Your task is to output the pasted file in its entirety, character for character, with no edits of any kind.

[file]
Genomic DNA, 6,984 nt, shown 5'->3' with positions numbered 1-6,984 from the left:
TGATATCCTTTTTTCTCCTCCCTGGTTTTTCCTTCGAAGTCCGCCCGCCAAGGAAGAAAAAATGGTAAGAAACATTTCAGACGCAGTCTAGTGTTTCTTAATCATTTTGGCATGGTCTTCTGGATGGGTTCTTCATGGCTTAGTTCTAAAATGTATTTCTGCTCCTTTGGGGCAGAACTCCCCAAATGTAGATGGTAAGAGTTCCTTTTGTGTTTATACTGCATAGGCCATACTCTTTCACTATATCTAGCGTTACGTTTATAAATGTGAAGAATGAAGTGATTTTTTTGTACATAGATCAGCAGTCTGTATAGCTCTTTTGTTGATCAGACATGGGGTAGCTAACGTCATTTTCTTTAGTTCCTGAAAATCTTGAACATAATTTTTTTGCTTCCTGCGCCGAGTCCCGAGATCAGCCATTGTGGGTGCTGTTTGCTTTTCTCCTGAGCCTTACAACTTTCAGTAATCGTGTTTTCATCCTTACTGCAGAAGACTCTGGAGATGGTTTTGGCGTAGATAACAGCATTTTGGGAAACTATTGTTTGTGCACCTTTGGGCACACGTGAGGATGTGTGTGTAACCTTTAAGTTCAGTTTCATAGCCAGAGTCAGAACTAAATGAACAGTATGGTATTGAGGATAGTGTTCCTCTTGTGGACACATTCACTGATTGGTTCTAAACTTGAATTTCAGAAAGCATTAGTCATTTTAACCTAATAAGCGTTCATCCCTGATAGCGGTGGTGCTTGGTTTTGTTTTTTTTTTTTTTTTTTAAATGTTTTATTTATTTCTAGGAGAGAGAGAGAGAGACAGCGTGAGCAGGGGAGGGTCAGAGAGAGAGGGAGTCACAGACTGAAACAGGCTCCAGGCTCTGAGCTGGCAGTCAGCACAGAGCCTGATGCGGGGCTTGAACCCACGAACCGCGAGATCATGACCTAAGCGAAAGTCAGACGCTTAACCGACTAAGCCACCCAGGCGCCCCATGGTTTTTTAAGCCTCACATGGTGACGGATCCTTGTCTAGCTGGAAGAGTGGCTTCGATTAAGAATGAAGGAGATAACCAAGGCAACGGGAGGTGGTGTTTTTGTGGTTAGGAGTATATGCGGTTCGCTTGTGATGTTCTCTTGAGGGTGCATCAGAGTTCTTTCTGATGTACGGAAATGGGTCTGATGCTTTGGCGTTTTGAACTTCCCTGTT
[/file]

Genomic DNA, 6,984 nt, shown 5'->3' with positions numbered 1-6,984 from the left:
TGATATCCTTTTTTCTCCTCCCTGGTTTTTCCTTCGAAGTCCGCCCGCCAAGGAAGAAAAAATGGTAAGAAACATTTCAGACGCAGTCTAGTGTTTCTTAATCATTTTGGCATGGTCTTCTGGATGGGTTCTTCATGGCTTAGTTCTAAAATGTATTTCTGCTCCTTTGGGGCAGAACTCCCCAAATGTAGATGGTAAGAGTTCCTTTTGTGTTTATACTGCATAGGCCATACTCTTTCACTATATCTAGCGTTACGTTTATAAATGTGAAGAATGAAGTGATTTTTTTGTACATAGATCAGCAGTCTGTATAGCTCTTTTGTTGATCAGACATGGGGTAGCTAACGTCATTTTCTTTAGTTCCTGAAAATCTTGAACATAATTTTTTTGCTTCCTGCGCCGAGTCCCGAGATCAGCCATTGTGGGTGCTGTTTGCTTTTCTCCTGAGCCTTACAACTTTCAGTAATCGTGTTTTCATCCTTACTGCAGAAGACTCTGGAGATGGTTTTGGCGTAGATAACAGCATTTTGGGAAACTATTGTTTGTGCACCTTTGGGCACACGTGAGGATGTGTGTGTAACCTTTAAGTTCAGTTTCATAGCCAGAGTCAGAACTAAATGAACAGTATGGTATTGAGGATAGTGTTCCTCTTGTGGACACATTCACTGATTGGTTCTAAACTTGAATTTCAGAAAGCATTAGTCATTTTAACCTAATAAGCGTTCATCCCTGATAGCGGTGGTGCTTGGTTTTGTTTTTTTTTTTTTTTTTTAAATGTTTTATTTATTTCTAGGAGAGAGAGAGAGAGACAGCGTGAGCAGGGGAGGGTCAGAGAGAGAGGGAGTCACAGACTGAAACAGGCTCCAGGCTCTGAGCTGGCAGTCAGCACAGAGCCTGATGCGGGGCTTGAACCCACGAACCGCGAGATCATGACCTAAGCGAAAGTCAGACGCTTAACCGACTAAGCCACCCAGGCGCCCCATGGTTTTTTAAGCCTCACATGGTGACGGATCCTTGTCTAGCTGGAAGAGTGGCTTCGATTAAGAATGAAGGAGATAACCAAGGCAACGGGAGGTGGTGTTTTTGTGGTTAGGAGTATATGCGGTTCGCTTGTGATGTTCTCTTGAGGGTGCATCAGAGTTCTTTCTGATGTACGGAAATGGGTCTGATGCTTTGGCGTTTTGAACTTCCCTGTT